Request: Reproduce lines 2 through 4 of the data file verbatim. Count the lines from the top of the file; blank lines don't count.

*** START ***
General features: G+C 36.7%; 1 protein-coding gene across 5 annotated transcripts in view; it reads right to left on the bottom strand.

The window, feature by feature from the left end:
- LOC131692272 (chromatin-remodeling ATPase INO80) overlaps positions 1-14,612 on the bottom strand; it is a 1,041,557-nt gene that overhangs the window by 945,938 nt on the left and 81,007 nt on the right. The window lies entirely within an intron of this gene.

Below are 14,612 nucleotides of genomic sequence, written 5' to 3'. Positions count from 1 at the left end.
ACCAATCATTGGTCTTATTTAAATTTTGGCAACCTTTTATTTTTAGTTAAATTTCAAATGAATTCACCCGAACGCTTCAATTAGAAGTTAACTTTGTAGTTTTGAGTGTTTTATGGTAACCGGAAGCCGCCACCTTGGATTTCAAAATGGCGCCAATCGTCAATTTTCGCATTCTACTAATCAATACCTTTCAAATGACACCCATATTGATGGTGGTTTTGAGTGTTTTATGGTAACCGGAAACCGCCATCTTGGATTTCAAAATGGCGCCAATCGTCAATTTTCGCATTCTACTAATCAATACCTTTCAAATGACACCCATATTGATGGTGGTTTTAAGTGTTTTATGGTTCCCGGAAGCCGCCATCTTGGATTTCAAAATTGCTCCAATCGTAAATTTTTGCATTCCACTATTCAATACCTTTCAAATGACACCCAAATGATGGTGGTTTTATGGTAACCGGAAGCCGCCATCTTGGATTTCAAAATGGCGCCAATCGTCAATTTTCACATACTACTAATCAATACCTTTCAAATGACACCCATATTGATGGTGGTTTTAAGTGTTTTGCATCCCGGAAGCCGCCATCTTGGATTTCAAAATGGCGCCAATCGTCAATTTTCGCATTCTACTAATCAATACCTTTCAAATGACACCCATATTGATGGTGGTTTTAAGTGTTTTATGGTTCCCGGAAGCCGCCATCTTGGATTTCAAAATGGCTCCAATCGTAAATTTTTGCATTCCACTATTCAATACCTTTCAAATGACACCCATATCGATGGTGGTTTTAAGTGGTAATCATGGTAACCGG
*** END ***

The window, feature by feature from the left end:
- LOC131692272 (chromatin-remodeling ATPase INO80) overlaps positions 1-14,612 on the bottom strand; it is a 1,041,557-nt gene that overhangs the window by 945,938 nt on the left and 81,007 nt on the right. The window lies entirely within an intron of this gene.

Below are 14,612 nucleotides of genomic sequence, written 5' to 3'. Positions count from 1 at the left end.